Lt. John Dean Armstrong finally made it home to Hutchinson on Saturday, more than 75 years after he was the first Flying Tiger to be killed in World War II.
Armstrong was laid to rest in Fairlawn Cemetery, where his parents are buried, with more than 80 of his relatives on hand.
The service included a flyover by four planes from the 23rd Fighter Group, the descendants of the Flying Tigers, the American Volunteer Group that flew P-40 fighters for the Chinese in their battle against Japan in the early years of the war.
The fighters on Saturday flew in the “missing man” formation, with one of the four planes peeling away in tribute to the pilot who was killed in Burma, now Myanmar.
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“On the route to the cemetery, people came out of their houses and put their hand over their hearts as we went by,” said Lynn Evans, one of Armstrong’s nieces. “I thought, ‘Oh, my gosh. We’re home. This is Kansas.’ ”
Evans and Karen Beauprie had hunted for their uncle’s remains for 12 years, driven by their grandmother’s grief and the hole in her heart that never healed.
“I always felt a sadness” in her grandmother, Beauprie said. “People didn’t talk about him” after he was killed in a training mission in Burma on Sept. 8, 1941.
Armstrong’s remains, which had been moved three times since his death, were finally located in Hawaii and officially identified early this year.
Evans and Beauprie both have sons, “and I thought, ‘What if my son Kevin never came home?’ ” Beauprie asked.
“That was our chief motivation, was to pull this hole together” for their grandmother “and bring him home,” she said.
After the service at the cemetery, the dozens of relatives who came to Kansas from all over the country were taken by bus to McConnell Air Force Base to visit with the fighter pilots who participated in the flyover.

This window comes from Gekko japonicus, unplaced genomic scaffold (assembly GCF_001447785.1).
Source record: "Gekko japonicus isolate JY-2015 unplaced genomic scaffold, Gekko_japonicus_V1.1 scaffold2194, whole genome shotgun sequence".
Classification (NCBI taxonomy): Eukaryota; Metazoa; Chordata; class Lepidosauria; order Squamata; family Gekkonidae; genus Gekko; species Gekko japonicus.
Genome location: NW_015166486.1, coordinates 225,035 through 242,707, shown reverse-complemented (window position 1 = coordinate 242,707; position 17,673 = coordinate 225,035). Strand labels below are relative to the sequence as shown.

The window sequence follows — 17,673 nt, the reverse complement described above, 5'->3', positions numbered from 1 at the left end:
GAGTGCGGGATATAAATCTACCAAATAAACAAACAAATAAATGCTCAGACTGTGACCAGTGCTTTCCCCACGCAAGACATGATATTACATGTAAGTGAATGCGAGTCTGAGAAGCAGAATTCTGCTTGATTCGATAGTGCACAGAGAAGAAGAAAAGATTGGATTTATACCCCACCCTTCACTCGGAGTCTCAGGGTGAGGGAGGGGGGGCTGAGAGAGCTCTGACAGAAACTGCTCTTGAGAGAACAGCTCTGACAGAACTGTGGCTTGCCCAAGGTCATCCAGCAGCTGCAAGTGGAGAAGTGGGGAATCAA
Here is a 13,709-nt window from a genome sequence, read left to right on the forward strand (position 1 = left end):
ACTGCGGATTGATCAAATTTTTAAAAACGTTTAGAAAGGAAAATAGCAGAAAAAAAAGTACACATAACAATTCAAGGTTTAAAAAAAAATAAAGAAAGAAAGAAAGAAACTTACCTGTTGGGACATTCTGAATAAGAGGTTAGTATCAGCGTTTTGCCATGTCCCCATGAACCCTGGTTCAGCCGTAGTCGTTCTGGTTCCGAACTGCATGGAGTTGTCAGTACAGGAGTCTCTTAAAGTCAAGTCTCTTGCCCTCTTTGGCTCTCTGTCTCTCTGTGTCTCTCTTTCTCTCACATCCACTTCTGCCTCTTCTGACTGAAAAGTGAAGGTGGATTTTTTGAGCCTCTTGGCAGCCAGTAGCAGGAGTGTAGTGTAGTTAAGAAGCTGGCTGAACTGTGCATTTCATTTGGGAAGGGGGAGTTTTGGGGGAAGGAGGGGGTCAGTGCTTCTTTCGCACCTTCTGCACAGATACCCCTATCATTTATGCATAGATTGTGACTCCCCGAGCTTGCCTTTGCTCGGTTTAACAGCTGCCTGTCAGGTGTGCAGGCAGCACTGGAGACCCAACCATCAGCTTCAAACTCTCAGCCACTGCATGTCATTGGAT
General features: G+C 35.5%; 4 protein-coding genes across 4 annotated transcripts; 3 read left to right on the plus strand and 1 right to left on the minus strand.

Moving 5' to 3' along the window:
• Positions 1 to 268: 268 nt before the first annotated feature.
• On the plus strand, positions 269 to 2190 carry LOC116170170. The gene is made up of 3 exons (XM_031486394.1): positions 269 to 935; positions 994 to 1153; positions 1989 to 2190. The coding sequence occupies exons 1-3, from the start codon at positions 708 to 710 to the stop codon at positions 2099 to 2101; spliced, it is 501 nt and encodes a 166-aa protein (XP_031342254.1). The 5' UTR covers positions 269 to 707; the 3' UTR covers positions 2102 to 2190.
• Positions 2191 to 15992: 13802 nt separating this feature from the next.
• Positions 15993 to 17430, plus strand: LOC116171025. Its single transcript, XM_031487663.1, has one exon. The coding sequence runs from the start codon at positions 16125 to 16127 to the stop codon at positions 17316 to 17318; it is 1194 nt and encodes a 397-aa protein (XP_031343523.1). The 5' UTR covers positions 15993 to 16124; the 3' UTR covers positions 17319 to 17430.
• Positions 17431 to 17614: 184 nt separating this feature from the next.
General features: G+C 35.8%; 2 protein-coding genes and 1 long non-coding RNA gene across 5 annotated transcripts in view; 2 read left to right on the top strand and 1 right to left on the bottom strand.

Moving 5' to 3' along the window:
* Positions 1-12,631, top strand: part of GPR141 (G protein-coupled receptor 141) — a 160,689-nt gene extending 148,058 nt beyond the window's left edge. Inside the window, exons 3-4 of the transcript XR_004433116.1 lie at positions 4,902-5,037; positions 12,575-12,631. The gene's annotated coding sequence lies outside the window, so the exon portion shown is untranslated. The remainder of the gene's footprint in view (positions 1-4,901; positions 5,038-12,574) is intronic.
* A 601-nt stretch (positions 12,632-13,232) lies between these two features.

The lead pilot, Capt. Chris Shelly, grew up in Wichita and graduated from Wichita State University.
“This is one of the highlights of my Air Force career so far,” Shelly said. “This is awesome.”
The fighter pilots wore throwback flight suits, like the ones Armstrong wore, and sported the original shoulder patches of the Flying Tigers, which they then gave to Armstrong’s relatives.
His family was allowed on the flight line at McConnell, where they were shown the A-10s used in the flyover. The fighter pilots came to Kansas from their home at Moody Air Force Base in Georgia.
The reception was filled with laughter and smiles, stories and wide eyes, as reflected in 7-year-old Seth James of Benbrook, Texas, who was bouncing around between planes and pilots and asking question after question.
“This is cool,” he said as he took shelter from a relentless sun under the shade of a fighter jet’s wing.
That’s just the mood Evans and Beauprie wanted. They used to joke that when their uncle was finally buried back in Kansas, they’d be the only two people at the gravesite.
But the journey brought together relatives who had never met before.
“It’s a homecoming,” Evans said. “It’s a celebration. That’s why all these people are here. We’re thrilled.”